Scott Morrison, Anthony Albanese continue campaigns; the first-time buyer retirement policy criticized by Labour; Michael Sukkar defends the Coalition’s housing policy; Albanians champion universal childcare, paid parental leave and COVID royal commission

Federal Housing Minister Michael Sukkar has defended the Coalition’s new retirement policy, saying critics just want to “control” people’s retirement.

The home super policy would allow first-time homebuyers to use up to 40 percent of their retirement (no more than $50,000) for a deposit to enter the housing market if the Coalition wins the election and passes legislation to launch the plan. from July next year.

Housing Minister Michael Sukkar. Credit:James Brickwood

“I think we’ve had overwhelming support from first-time homebuyers and people in the industry,” Sukkar told Sydney-based radio station 2GB.

“I think the usual suspects with vested interests in the system who see retirement money as their money and not their money are criticizing the plan.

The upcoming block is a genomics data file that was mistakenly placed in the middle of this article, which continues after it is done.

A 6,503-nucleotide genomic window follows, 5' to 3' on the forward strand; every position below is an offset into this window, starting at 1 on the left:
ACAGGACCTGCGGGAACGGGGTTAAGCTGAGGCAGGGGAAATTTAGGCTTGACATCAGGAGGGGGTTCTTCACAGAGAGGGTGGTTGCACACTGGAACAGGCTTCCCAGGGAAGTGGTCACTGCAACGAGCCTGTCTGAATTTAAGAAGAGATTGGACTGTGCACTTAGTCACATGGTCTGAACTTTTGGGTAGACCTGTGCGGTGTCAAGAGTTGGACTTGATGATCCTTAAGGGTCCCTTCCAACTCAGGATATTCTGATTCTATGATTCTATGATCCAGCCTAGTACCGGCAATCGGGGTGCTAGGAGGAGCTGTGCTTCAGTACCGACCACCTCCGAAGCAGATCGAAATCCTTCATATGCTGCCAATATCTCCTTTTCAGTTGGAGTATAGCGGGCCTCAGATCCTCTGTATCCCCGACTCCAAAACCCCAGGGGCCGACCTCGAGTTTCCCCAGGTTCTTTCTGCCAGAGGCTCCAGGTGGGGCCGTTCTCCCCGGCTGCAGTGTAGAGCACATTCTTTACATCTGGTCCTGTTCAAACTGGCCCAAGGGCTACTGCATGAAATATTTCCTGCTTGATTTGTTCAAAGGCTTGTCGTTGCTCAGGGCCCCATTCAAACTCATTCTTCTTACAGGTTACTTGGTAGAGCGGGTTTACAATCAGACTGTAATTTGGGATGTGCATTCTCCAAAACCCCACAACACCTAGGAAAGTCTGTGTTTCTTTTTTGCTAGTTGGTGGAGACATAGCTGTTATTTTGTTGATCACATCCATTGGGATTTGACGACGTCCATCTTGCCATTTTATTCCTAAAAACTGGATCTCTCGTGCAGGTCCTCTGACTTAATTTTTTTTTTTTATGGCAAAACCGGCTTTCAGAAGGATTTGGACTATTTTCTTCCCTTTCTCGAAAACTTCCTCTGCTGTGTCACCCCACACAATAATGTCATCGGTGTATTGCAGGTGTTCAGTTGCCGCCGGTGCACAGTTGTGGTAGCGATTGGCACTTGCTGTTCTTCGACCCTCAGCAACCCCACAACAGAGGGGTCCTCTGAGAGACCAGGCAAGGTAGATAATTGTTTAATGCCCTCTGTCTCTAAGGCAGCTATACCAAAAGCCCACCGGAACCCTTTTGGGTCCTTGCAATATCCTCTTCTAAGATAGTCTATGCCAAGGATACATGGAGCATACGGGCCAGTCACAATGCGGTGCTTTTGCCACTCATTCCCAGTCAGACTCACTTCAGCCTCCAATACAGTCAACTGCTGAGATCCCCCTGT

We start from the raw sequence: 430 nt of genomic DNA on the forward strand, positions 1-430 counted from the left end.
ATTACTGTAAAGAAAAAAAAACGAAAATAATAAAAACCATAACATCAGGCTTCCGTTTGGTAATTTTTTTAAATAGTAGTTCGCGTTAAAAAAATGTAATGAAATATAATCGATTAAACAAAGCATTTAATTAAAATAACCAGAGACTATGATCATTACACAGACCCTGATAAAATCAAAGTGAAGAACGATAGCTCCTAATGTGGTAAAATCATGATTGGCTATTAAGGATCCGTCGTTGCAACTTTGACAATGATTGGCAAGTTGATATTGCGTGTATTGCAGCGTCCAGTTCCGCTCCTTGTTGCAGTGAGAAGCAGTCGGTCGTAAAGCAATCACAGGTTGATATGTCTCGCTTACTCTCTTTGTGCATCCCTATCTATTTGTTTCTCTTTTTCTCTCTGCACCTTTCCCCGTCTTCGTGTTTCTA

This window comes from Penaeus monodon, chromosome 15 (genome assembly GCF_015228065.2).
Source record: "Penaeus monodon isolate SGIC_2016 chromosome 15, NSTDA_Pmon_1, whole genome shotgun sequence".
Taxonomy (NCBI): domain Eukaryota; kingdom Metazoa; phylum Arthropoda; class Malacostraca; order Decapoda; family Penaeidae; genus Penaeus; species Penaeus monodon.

“But fundamentally we believe that the supermarket belongs to the people, it belongs to them, it’s their money and they should be able to use it however they want.”

Charging

Sukkar said the scheme was designed to combat the most difficult element of buying a home – saving a deposit – and called it a “well-calibrated policy” as it requires first-time homebuyers to pay back the money they have withdrawn from their retirement if they sell their house.

“This policy really allows for the best of both worlds. It allows you to use a portion of your pension while you need it…and then when you finally sell that property, you put it back in and a portion of any earnings goes back into the pension, so it keeps the balance,” he said.

“We know that, on average, first-time homebuyers will hold their first home for eight years, so in that time they should, and historically will have built up equity appreciation on their home.”

Yesterday, the Financial Services Council, which represents superannuation funds, financial advisers and life insurers, warned that house prices could rise under the scheme without increasing supply, given the potential flood of new buyers.

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